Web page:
The European Commission has already opened a public consultation to relaunch the debate on the reform of the economic governance framework. The requirements state that the sustainability of the public finances must be assured without jeopardising the economic recovery, and that the rules must be simple and their application transparent. With the experience of the last few decades we already know that combining all these ingredients is not an easy task. But the European Commission is also opening the door to incorporate mechanisms into the framework that encourage economic reforms and that incentivise the investment needed to transition towards a more sustainable and environmentally friendly economy, while also facilitating the process of integration of the Economic and Monetary Union. These are ambitious goals, which inevitably place some of the most sensitive issues back on the European table.
Much of the debate focuses on how to adapt the deficit and debt targets to the new environment. At one extreme, there are those who would prefer to eliminate them and replace them with an institution that would carry out a detailed analysis of the fiscal policy that each country must pursue in order to ensure the sustainability of their public finances. Others prefer to keep the current rules in place, introducing some exceptions, such as excluding from the deficit calculation certain types of investment that facilitate the ecological transition. Conceptually, there is no clearly superior option. They all have their benefits, but also their drawbacks.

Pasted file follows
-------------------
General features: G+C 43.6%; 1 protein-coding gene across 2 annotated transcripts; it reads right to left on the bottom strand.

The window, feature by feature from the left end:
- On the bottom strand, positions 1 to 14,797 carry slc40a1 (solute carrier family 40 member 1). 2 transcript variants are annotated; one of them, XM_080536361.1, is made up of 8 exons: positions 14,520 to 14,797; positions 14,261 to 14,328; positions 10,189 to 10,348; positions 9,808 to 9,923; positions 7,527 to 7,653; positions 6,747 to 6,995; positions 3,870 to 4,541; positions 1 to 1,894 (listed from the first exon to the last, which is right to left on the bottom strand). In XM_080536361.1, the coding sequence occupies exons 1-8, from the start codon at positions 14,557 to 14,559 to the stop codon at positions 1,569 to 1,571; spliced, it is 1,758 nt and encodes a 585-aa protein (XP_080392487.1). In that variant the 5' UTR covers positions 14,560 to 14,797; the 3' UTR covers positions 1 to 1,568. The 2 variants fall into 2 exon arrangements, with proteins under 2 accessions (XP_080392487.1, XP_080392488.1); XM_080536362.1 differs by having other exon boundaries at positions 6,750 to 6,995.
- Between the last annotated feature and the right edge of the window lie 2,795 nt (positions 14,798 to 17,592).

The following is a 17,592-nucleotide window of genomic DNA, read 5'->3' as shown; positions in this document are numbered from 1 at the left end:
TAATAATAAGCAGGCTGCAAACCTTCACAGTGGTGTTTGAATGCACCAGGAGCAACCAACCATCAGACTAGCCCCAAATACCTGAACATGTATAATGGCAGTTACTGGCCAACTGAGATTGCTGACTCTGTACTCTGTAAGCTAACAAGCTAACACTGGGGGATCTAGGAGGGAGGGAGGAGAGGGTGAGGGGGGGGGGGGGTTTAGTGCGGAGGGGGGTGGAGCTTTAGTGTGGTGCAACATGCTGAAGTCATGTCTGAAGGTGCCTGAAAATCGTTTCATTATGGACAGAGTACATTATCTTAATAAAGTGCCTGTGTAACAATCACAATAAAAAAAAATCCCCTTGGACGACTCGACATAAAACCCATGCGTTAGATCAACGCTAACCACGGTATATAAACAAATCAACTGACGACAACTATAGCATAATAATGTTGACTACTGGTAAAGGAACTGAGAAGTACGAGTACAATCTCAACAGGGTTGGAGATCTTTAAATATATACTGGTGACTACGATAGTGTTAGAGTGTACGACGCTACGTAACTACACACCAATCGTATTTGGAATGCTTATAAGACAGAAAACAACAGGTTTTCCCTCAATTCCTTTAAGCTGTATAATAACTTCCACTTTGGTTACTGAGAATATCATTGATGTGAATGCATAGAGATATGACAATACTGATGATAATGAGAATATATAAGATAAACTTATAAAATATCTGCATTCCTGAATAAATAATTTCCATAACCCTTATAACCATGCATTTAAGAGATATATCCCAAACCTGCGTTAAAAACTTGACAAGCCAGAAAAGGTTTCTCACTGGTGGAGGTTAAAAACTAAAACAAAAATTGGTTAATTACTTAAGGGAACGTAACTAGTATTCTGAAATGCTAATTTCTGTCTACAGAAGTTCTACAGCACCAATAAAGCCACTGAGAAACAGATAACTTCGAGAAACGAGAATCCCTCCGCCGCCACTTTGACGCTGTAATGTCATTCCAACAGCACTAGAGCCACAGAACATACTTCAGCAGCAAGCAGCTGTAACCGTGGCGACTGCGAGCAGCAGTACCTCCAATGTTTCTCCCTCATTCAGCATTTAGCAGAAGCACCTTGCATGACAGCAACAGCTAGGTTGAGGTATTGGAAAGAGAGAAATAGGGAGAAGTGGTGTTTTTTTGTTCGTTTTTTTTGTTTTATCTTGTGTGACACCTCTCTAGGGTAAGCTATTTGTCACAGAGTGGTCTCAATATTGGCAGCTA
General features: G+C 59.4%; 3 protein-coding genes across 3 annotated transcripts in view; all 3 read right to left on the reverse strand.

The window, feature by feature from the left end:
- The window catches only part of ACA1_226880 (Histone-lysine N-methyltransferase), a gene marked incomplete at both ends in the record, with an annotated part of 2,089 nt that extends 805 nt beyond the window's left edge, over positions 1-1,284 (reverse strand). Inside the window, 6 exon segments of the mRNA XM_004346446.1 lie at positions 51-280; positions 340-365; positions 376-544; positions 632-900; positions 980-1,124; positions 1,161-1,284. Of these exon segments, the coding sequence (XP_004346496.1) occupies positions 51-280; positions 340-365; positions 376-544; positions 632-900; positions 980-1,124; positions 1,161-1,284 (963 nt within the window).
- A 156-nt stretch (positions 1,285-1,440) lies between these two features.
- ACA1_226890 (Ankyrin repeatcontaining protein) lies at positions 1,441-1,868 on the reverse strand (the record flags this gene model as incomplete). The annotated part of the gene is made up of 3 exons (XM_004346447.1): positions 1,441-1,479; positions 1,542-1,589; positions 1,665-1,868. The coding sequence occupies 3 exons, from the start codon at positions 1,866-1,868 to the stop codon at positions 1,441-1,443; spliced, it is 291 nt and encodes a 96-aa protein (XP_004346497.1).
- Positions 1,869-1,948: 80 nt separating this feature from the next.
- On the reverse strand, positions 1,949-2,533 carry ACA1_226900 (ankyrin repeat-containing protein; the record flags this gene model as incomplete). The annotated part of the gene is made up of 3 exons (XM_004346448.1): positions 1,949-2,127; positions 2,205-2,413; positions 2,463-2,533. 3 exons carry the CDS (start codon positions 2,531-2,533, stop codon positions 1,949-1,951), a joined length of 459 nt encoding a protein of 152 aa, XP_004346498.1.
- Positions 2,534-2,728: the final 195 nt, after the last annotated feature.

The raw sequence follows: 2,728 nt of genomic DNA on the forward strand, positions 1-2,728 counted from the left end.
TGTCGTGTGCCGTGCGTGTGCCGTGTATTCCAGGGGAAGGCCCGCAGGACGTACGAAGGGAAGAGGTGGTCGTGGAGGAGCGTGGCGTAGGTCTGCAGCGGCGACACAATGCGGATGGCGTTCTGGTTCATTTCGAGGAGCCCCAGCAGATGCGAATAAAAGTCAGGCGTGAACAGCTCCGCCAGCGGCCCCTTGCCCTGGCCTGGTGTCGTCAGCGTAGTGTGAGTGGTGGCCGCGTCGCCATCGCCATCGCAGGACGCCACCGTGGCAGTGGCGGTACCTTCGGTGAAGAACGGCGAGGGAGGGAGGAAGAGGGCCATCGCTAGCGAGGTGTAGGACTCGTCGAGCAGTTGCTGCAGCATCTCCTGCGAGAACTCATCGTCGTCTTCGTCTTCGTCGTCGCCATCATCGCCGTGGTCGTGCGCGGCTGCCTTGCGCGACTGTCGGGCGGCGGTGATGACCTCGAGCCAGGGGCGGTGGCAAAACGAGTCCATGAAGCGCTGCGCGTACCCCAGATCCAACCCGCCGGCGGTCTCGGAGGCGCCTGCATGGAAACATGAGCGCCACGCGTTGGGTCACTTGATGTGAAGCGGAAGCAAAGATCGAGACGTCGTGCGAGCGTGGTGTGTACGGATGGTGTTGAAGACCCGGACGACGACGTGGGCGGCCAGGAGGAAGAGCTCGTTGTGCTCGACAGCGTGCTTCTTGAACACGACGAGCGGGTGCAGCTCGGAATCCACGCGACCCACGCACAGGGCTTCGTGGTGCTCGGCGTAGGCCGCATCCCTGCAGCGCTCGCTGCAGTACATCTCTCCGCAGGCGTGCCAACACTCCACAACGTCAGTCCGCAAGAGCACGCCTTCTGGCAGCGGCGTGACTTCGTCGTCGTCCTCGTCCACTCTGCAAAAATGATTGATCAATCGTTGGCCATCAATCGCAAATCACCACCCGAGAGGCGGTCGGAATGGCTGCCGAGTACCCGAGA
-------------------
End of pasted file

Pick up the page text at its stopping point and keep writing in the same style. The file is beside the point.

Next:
This time, however, the Commission invites us to go one step further. Perhaps this is the way in which all the various ingredients can fit together better than they have done in the past. The proposal put forward by the Elcano Royal Institute is along these lines. It is ambitious, realistic and detailed. It proposes a moderate revision of the fiscal rules, maintaining the deficit and debt thresholds as a benchmark but pointing out that, when they are exceeded, the reasons must be taken into account and a distinction must be made between situations that are triggered by temporary economic recession and those of a more chronic nature. It also proposes the creation of a European System of Independent Fiscal Authorities in order to prevent the generation of fiscal imbalances. Furthermore, it advocates the creation of a permanent central fiscal authority in the form of a European institution with resources to promote investment in key areas such as the energy transition. Access to these funds, which would be subject to certain milestones being met and reforms being implemented, ought to introduce the appropriate incentives for European countries to improve both their fiscal and their economic policies. Of course, all this would need to be accompanied by measures to boost the democratic legitimacy of the key institutions involved in this process and, in particular, the European Parliament should play a central role.
These are bold words. A window has reopened for Europe to take a big step forward. No doubt this will once again highlight the tension between the urgency to further shape the European project, because the links that unite us are growing ever greater, and the misgivings fuelled by the mistakes made and the cacophony that reigns in the new media. We must remain vigilant and continue to push to move ever closer to making the European dream a reality.